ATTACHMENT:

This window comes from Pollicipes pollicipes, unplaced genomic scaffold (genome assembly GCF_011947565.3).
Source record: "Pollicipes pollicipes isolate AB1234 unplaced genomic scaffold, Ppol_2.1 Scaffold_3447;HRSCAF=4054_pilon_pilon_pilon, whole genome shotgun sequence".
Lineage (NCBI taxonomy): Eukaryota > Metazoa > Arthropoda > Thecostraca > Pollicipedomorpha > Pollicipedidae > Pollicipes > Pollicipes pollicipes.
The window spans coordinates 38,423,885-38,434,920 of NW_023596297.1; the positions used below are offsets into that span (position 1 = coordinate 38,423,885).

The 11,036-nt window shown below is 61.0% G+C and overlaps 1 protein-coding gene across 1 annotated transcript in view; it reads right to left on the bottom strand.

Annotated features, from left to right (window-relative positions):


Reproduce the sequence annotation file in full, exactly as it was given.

This window comes from Pollicipes pollicipes, unplaced genomic scaffold (genome assembly GCF_011947565.3).
Source record: "Pollicipes pollicipes isolate AB1234 unplaced genomic scaffold, Ppol_2.1 Scaffold_3447;HRSCAF=4054_pilon_pilon_pilon, whole genome shotgun sequence".
Lineage (NCBI taxonomy): Eukaryota > Metazoa > Arthropoda > Thecostraca > Pollicipedomorpha > Pollicipedidae > Pollicipes > Pollicipes pollicipes.
The window spans coordinates 38,423,885-38,434,920 of NW_023596297.1; the positions used below are offsets into that span (position 1 = coordinate 38,423,885).

The 11,036-nt window shown below is 61.0% G+C and overlaps 1 protein-coding gene across 1 annotated transcript in view; it reads right to left on the bottom strand.

Annotated features, from left to right (window-relative positions):